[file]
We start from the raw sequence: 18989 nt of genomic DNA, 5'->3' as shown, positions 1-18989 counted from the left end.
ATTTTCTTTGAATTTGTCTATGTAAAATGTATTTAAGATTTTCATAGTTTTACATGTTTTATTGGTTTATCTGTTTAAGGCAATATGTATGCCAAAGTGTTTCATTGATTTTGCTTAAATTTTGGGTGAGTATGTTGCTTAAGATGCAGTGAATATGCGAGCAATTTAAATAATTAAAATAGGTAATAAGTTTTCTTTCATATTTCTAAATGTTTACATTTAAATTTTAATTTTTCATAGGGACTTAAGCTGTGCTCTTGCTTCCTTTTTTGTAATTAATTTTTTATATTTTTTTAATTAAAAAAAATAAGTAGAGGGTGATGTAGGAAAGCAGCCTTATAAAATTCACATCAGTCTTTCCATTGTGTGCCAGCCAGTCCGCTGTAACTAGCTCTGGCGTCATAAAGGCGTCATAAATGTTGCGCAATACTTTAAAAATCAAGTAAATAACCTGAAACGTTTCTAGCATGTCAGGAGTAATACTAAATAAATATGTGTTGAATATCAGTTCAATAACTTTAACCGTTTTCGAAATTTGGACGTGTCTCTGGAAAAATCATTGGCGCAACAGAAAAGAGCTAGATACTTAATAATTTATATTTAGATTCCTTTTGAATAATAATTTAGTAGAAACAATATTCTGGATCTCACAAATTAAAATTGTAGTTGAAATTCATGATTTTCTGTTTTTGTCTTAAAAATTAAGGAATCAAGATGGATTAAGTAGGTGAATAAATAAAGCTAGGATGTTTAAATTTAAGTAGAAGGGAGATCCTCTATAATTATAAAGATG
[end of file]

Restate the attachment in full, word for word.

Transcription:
We start from the raw sequence: 18989 nt of genomic DNA, 5'->3' as shown, positions 1-18989 counted from the left end.
ATTTTCTTTGAATTTGTCTATGTAAAATGTATTTAAGATTTTCATAGTTTTACATGTTTTATTGGTTTATCTGTTTAAGGCAATATGTATGCCAAAGTGTTTCATTGATTTTGCTTAAATTTTGGGTGAGTATGTTGCTTAAGATGCAGTGAATATGCGAGCAATTTAAATAATTAAAATAGGTAATAAGTTTTCTTTCATATTTCTAAATGTTTACATTTAAATTTTAATTTTTCATAGGGACTTAAGCTGTGCTCTTGCTTCCTTTTTTGTAATTAATTTTTTATATTTTTTTAATTAAAAAAAATAAGTAGAGGGTGATGTAGGAAAGCAGCCTTATAAAATTCACATCAGTCTTTCCATTGTGTGCCAGCCAGTCCGCTGTAACTAGCTCTGGCGTCATAAAGGCGTCATAAATGTTGCGCAATACTTTAAAAATCAAGTAAATAACCTGAAACGTTTCTAGCATGTCAGGAGTAATACTAAATAAATATGTGTTGAATATCAGTTCAATAACTTTAACCGTTTTCGAAATTTGGACGTGTCTCTGGAAAAATCATTGGCGCAACAGAAAAGAGCTAGATACTTAATAATTTATATTTAGATTCCTTTTGAATAATAATTTAGTAGAAACAATATTCTGGATCTCACAAATTAAAATTGTAGTTGAAATTCATGATTTTCTGTTTTTGTCTTAAAAATTAAGGAATCAAGATGGATTAAGTAGGTGAATAAATAAAGCTAGGATGTTTAAATTTAAGTAGAAGGGAGATCCTCTATAATTATAAAGATG